It feels almost impossible to exist without our phones — they’ve become somewhat of an external hard drive for our brains. And there are plenty of benefits to carrying a phone around 24/7: It’s easier to keep in touch with friends and family, it’s a must-have in an emergency, and it’s loaded with useful apps that can organize every little detail of our lives.
But sometimes, it can feel like we’re losing our ability to connect with people face to face. Or our productivity suffers while we’re mindlessly scrolling.
“Phones have become an additional appendage and something we can’t live without — we’re constantly checking email, texts, searching the internet, and so forth,” says time management expert Kate Zabriskie of Business Training Works. “To stay balanced, phone-free time is a good option.”
As an experiment, I decided to spend eight hours on a Saturday completely phone-free. And to be honest, I had so much anxiety about leaving my phone at home, it was actually comical. What if someone needed to get ahold of me? What if there was an emergency? What if I missed out on a fun impromptu hangout? What if my sister got engaged and I was the last one in the family to find out?
But, I reminded myself, it was only a few hours. And if I wanted to get a real sense of how dependent I am on my phone, I had to spend some time without it. So, after wrapping up a few last-minute texts and tasks in the morning, I put my phone on my nightstand and left the house. Here’s what I learned.
1. Getting distracted has become a reflex.
First stop: I headed to a coffee shop to catch up on some work. Not wanting to cheat on my phone-free challenge, I shut off messaging notifications on my laptop and closed all social media tabs. The result? Boring! I realized my brain has been trained to get distracted — I reached for my phone, purely out of habit, at least 10 different times.
Without my phone to distract me, I found myself looking for other ways to procrastinate — people watching, getting more snacks, making eyes with the hot bearded guy in the corner. But as you might suspect, once I ran out of distraction options, I was forced to focus on my work. So that was a definite win.
2. Phones do serve a purpose.
I’d be lying if I said this challenge was eight hours of pure, living-in-the-moment, digital-detox bliss. Case in point: When it was time to drive across town to get drinks for a friend’s birthday, I hopped in the car, buckled my seat belt, and reached for my phone to input the directions. Crap, no Google Maps! How does anyone navigate without a map app? Do they even sell paper maps anymore? And if I got lost, it’s not like I could text them to say I was running late.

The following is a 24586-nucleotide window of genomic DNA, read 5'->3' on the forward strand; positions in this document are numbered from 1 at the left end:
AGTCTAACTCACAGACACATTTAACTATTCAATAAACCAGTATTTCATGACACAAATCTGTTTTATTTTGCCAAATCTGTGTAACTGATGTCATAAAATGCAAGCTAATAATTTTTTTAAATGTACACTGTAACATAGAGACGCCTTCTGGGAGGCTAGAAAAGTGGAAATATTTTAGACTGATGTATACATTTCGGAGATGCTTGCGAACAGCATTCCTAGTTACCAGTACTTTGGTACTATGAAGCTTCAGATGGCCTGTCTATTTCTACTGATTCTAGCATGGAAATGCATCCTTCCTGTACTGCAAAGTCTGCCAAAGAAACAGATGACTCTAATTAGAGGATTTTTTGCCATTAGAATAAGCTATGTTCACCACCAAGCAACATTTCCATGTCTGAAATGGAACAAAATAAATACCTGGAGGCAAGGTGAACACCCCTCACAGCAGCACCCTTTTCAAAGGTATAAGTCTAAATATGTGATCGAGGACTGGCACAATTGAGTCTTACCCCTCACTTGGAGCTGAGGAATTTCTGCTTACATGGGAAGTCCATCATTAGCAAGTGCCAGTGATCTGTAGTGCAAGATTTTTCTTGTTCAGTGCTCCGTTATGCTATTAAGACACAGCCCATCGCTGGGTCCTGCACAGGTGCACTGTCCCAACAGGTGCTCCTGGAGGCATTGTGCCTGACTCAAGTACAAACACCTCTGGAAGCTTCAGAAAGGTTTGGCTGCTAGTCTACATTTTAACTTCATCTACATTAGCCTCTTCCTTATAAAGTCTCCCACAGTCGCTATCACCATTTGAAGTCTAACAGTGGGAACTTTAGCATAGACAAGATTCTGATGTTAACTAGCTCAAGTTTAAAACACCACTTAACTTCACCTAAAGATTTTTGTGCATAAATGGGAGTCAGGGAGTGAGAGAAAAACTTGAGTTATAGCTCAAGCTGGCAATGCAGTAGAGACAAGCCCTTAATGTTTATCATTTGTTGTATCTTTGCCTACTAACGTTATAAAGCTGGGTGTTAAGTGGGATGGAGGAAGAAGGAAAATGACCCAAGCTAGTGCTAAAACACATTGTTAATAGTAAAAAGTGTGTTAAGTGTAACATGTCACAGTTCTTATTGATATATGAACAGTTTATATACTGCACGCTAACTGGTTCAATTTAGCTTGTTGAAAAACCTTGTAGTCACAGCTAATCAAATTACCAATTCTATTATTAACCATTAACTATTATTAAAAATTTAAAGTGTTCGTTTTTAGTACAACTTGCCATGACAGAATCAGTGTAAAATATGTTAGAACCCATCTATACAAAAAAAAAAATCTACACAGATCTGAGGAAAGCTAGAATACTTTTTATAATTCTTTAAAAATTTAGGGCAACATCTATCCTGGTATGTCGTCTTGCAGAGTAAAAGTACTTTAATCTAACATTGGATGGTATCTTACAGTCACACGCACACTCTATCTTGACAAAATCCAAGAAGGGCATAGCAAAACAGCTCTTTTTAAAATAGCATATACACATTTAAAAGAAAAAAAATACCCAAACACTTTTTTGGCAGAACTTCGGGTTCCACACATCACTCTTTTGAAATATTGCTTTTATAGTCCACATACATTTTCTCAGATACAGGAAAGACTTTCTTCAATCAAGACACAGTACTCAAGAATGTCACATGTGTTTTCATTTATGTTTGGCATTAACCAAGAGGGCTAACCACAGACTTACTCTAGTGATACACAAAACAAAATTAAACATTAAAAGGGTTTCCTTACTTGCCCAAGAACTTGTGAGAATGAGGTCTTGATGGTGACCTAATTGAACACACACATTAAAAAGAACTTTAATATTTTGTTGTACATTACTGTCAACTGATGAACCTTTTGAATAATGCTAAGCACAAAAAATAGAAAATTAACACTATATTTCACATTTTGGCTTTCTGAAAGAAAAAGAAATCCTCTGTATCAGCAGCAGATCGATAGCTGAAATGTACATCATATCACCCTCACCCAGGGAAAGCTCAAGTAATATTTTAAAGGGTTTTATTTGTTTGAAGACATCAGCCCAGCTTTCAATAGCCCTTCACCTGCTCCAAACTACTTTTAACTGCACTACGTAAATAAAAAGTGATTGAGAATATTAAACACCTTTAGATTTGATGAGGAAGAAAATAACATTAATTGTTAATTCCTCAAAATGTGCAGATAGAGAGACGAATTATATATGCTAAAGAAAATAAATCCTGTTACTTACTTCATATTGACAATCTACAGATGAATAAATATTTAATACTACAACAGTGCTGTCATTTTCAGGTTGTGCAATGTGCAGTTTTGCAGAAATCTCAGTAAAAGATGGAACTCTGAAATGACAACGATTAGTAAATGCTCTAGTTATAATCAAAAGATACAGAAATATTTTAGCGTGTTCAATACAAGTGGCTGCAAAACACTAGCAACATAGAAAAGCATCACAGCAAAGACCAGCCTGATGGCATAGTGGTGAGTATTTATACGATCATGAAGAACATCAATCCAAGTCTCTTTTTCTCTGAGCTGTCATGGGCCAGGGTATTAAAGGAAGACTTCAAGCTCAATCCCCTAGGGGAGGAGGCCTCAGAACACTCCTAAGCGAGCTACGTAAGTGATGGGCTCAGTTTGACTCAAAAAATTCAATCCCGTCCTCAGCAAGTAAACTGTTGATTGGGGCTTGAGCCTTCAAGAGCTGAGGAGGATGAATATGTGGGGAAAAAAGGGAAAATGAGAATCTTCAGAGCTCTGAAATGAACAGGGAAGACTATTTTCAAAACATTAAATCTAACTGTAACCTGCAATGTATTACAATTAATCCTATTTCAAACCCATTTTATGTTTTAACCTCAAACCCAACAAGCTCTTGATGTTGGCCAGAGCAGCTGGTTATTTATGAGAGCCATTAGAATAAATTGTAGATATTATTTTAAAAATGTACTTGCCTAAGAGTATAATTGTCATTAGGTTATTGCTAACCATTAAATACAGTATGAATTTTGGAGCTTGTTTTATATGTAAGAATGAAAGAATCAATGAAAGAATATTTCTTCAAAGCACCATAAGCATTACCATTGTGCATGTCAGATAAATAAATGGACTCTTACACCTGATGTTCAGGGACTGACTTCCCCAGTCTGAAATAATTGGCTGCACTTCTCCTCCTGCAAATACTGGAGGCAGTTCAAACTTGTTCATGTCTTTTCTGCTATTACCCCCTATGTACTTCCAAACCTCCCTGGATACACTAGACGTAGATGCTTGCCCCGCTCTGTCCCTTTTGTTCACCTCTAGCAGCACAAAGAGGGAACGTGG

After about ten attempts to ask actual humans for directions — all of whom were about as directionally challenged as I was — I caved and asked someone to look up directions on their phone. What can I say? I’m a millennial and have zero sense of direction without a robot guiding me, turn by turn, to my destination.
And when I arrived at the party, I was told I needed a code word to get to the outdoor patio where the “private event” was happening. The hostess assured me the code word was posted in the Facebook event, so all I had to do was pull it up… on my phone. Sigh.
Luckily, I ran into someone I knew, who gave me the code word. But while I managed to fumble my way through the afternoon, I realized there are some occasions where my phone actually makes life less stressful.
3. Connecting face to face is underrated.
As I said my hellos, I was suddenly very keyed in to everyone’s phone usage. I’d figured the party would be a perfect way to connect with people IRL — and maybe make the challenge go by a little faster — but there was one problem. Everyone else was on their phones.
People were checking their text messages, taking photos, posting Instagram Stories — I even saw one person FaceTiming with another guest at the party. As cliche as it may sound, it baffled me how non-present we are for major moments in our lives. And I’ll admit it: I missed being able to document the party on social media. But why? Why couldn’t I just enjoy my time without recording it? Why did I feel the urge to let all my friends know I was at a party… with all my friends?
4. Balance is key.
There were some obvious benefits to leaving my phone at home: I looked into more eyeballs. I reduced the amount of time I spent procrastinating. I wasn’t constantly getting bombarded with app notifications or caught up in social media drama.
But did this challenge inspire me to ditch my phone more often? No — #sorrynotsorry. I might rely on my phone for mindless distraction a little too often, but there are times when it really is an invaluable tool. (Never again will I try to get on the freeway without my trusty smartphone copilot!) As with most things, “everything in moderation” seems to be the best rule of thumb.